YORK COUNTY, Pa. (WHTM) – “Animal shelters prepare for surrender,” warned a June 24, 2020 headline in the Journal of the American Veterinary Medical Association.
“I understand why they would think that,” Steven Martinez, executive director of the York County SPCA, said Tuesday of expert predictions and public perceptions, based on stories of individuals abandoning their pets. then (for example) they would start going to the office again.
“If they’ve heard of people abandoning their pets, it’s just an anecdotal data point,” Martinez said. “But that doesn’t really represent a bigger trend that we’re seeing at the local level or even at the national level.”
In fact, the local trend is exactly the opposite: The York County SPCA – which, like many shelters, adopted almost all of their animals at the start of the pandemic – has received 24 returned pets so far in 2021. , compared to 36 during the same period. period (from January 1 to May 11) in 2020.
National organizations corroborated the local data.
“We are not aware of any data to support this is a trend,” said Kirsten Peek, media relations manager for the Humane Society of the United States, of reports of surrender of animals. “Our understanding is that these reports are anecdotal. “
“Based on our conversations with animal welfare professionals and shelters across the country, this trend is currently not evident at the national level,” said the American Society for the Prevention of cruelty to animals) in a statement issued by a spokesperson. (The full statement is below.)
To be clear: people are abandon animals – but not, according to available data, in greater numbers than usual. Pandemic or no pandemic, Martinez said abandoning an animal is the last resort and can often be avoided by calling a shelter like his.
“Often the challenges people face can be overcome with just the education, practice, resources and training that we are able to provide,” he said.
Even shelter workers, some of them staying in their homes at the start of the pandemic, couldn’t resist one or two pet adoptions. Tiffany Franck, director of development for the York County SPCA but not (before the pandemic) pet owner, wanted a cat. Her husband, Ethan Pfautz – working in a different industry but by her side at home – had a soft spot for dogs. The compromise ?
“We first met our raven cat in April 2020, then Penny came to join us in July,” she said, pointing to the couple’s dog. She says the four of them are happy together.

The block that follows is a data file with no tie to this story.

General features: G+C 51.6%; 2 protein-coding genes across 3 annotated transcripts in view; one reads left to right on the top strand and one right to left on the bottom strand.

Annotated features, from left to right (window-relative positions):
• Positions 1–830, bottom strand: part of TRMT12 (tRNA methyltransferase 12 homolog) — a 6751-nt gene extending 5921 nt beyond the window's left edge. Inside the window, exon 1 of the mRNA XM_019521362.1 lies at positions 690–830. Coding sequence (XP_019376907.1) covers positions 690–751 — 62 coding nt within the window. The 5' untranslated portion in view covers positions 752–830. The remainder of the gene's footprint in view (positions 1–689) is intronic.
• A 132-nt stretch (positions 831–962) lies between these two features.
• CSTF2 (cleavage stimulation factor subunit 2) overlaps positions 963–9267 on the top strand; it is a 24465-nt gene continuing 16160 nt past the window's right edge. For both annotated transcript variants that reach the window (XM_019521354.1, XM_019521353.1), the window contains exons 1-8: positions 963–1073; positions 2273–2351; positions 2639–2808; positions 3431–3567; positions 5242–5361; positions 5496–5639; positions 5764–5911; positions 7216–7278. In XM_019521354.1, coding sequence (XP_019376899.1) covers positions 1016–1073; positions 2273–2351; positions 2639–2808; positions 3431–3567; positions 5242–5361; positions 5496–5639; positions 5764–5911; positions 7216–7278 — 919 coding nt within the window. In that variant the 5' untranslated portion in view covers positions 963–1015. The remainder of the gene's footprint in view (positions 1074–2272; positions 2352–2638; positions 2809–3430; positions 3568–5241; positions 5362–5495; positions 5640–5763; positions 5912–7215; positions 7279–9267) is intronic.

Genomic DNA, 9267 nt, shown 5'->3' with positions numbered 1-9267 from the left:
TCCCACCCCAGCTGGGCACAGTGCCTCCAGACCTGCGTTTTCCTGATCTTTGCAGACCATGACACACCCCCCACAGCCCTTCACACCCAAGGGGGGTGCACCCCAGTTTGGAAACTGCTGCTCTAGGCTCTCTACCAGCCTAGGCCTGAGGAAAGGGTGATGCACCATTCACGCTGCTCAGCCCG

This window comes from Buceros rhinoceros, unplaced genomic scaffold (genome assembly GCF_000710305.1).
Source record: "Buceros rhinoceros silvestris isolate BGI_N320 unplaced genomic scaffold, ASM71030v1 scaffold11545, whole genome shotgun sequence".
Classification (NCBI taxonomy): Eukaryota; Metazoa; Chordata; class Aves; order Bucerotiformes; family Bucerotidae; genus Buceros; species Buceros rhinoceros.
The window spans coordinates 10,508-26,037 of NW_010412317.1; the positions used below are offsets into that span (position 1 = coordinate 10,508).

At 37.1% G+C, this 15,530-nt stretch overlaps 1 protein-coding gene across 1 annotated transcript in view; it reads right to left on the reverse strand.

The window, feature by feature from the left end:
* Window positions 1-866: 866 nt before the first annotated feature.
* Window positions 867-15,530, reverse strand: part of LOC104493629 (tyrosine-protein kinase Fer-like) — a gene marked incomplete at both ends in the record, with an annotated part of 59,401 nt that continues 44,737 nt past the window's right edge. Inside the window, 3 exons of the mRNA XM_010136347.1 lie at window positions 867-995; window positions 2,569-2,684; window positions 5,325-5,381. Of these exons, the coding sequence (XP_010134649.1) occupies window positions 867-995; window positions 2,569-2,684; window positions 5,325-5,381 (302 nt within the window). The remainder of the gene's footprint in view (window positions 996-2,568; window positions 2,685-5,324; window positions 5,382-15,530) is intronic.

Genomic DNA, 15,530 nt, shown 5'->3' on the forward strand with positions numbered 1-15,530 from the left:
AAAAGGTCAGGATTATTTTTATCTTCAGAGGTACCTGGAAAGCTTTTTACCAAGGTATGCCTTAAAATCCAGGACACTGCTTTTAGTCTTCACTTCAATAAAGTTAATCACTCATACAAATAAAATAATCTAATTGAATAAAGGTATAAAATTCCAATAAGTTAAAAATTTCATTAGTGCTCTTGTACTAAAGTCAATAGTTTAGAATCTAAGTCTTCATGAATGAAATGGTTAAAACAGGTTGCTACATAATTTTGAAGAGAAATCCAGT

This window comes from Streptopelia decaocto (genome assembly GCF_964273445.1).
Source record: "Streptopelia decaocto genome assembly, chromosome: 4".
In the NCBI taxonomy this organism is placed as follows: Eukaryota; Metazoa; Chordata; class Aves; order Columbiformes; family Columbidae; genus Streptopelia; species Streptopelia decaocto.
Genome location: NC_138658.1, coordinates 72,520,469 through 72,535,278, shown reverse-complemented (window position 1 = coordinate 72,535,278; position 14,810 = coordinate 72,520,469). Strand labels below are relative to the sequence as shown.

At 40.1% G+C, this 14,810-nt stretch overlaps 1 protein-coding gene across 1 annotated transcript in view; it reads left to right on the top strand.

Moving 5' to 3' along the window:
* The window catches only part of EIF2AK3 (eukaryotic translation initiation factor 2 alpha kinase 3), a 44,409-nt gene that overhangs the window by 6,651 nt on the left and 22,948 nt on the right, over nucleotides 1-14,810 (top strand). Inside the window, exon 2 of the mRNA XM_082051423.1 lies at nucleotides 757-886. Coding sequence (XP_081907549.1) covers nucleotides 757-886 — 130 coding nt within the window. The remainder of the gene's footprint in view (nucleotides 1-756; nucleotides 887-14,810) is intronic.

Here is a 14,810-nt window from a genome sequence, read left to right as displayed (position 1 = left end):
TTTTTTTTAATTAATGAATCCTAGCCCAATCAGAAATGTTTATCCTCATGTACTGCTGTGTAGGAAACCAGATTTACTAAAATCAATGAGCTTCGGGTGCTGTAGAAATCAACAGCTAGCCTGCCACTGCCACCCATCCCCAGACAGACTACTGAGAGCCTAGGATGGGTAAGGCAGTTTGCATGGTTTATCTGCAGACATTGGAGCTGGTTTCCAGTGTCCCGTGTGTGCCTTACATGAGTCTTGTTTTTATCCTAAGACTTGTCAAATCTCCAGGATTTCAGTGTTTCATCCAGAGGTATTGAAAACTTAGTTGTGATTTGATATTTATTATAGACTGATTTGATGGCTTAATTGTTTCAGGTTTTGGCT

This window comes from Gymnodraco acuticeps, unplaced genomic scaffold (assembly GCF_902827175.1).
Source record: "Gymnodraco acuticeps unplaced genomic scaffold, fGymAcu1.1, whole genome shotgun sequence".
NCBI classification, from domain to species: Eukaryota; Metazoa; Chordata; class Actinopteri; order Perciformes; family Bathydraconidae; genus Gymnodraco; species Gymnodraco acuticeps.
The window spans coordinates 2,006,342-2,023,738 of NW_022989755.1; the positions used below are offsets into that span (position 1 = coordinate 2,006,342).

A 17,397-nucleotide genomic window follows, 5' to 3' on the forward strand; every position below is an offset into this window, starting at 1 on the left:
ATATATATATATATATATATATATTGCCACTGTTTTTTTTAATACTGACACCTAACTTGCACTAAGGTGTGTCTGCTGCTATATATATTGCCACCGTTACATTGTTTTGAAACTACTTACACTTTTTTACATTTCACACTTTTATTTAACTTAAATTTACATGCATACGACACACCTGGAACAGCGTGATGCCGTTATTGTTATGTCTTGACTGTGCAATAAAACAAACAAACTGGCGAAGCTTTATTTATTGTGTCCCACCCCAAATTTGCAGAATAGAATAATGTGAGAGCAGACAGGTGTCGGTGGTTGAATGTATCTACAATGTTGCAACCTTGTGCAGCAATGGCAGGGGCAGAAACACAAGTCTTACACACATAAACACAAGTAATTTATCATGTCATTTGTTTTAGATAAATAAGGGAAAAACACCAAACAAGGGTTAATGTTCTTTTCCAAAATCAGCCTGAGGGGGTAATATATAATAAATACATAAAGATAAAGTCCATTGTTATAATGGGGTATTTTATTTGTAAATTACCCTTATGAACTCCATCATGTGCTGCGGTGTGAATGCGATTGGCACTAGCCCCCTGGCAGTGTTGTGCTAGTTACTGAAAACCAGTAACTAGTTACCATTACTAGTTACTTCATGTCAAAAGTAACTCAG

Martinez said that while the idea that surrenders would increase seemed plausible, the reality is just as easy to understand – precisely because of the length of the pandemic.
“People have been managing the transition to their homes for 14 months,” he said. “This animal is now part of their life. So they’re not going to fire a family member.
Here is the full statement from the ASPCA:
We are not seeing an increase in owner abandonments at the ASPCA New York Adoption Center, and based on our conversations with animal welfare professionals and shelters across the country, this trend is currently not not evident at the national level. We attribute this to the fact that even though animal shelters and rescue organizations have adjusted their adoption policies during the pandemic, they continue to have conversations with adopters to make sure they are having good matches and that pets fit the lifestyle of their adopters, even when those owners revert to a post-pandemic schedule. We encourage any pet owner who is considering adopting their pet to contact the shelter or rescue organization they have worked with so staff can provide advice and assistance.
In the first year of the pandemic, the ASPCA has seen a 64% increase in the number of animals placed in foster homes thanks to our New York City foster program and we expect what foster families will continue to play an important role in supporting shelters in New York and across the country. We hope shelters can build on this heartwarming response from enthusiastic host families for any landlord abandonment they may receive. As there is always a risk that pet owners will not be able to provide adequate care for their animals during any crisis or disaster, it is important that people, shelters and communities prepare for anything. the consequences on animal welfare that could result from this ongoing crisis. .
– ASPCA statement